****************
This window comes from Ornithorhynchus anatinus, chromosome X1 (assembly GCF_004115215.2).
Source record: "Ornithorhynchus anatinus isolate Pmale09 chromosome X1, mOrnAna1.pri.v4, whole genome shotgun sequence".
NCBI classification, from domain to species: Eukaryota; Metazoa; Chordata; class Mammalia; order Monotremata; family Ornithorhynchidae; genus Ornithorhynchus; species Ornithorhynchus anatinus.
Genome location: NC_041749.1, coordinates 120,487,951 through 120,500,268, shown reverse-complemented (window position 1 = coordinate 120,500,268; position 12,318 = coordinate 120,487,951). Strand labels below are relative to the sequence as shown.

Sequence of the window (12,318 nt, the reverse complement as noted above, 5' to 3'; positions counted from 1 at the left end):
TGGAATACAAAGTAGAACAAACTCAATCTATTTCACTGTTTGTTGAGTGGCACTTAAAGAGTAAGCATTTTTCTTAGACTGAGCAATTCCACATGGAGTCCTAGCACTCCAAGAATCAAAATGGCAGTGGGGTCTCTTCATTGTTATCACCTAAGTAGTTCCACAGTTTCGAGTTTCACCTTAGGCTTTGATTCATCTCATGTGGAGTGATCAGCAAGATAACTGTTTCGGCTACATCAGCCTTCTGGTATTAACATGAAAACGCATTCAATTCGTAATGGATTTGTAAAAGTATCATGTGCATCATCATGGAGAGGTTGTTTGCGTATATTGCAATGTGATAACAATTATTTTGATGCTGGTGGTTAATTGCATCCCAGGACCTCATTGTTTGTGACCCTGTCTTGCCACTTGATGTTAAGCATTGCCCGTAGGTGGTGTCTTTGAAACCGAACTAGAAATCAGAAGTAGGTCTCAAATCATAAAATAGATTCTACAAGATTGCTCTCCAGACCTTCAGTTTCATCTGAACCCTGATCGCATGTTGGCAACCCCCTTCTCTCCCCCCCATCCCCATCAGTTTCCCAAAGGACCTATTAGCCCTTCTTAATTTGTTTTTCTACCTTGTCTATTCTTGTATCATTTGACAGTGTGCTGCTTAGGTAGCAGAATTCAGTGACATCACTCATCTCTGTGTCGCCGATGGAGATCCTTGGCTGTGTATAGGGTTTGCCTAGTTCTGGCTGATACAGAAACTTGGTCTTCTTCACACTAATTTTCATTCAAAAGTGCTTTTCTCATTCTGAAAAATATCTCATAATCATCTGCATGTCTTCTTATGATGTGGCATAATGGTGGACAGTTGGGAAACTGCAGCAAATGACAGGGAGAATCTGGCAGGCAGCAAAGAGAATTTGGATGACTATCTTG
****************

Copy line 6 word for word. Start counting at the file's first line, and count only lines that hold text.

TGGAATACAAAGTAGAACAAACTCAATCTATTTCACTGTTTGTTGAGTGGCACTTAAAGAGTAAGCATTTTTCTTAGACTGAGCAATTCCACATGGAGTCCTAGCACTCCAAGAATCAAAATGGCAGTGGGGTCTCTTCATTGTTATCACCTAAGTAGTTCCACAGTTTCGAGTTTCACCTTAGGCTTTGATTCATCTCATGTGGAGTGATCAGCAAGATAACTGTTTCGGCTACATCAGCCTTCTGGTATTAACATGAAAACGCATTCAATTCGTAATGGATTTGTAAAAGTATCATGTGCATCATCATGGAGAGGTTGTTTGCGTATATTGCAATGTGATAACAATTATTTTGATGCTGGTGGTTAATTGCATCCCAGGACCTCATTGTTTGTGACCCTGTCTTGCCACTTGATGTTAAGCATTGCCCGTAGGTGGTGTCTTTGAAACCGAACTAGAAATCAGAAGTAGGTCTCAAATCATAAAATAGATTCTACAAGATTGCTCTCCAGACCTTCAGTTTCATCTGAACCCTGATCGCATGTTGGCAACCCCCTTCTCTCCCCCCCATCCCCATCAGTTTCCCAAAGGACCTATTAGCCCTTCTTAATTTGTTTTTCTACCTTGTCTATTCTTGTATCATTTGACAGTGTGCTGCTTAGGTAGCAGAATTCAGTGACATCACTCATCTCTGTGTCGCCGATGGAGATCCTTGGCTGTGTATAGGGTTTGCCTAGTTCTGGCTGATACAGAAACTTGGTCTTCTTCACACTAATTTTCATTCAAAAGTGCTTTTCTCATTCTGAAAAATATCTCATAATCATCTGCATGTCTTCTTATGATGTGGCATAATGGTGGACAGTTGGGAAACTGCAGCAAATGACAGGGAGAATCTGGCAGGCAGCAAAGAGAATTTGGATGACTATCTTG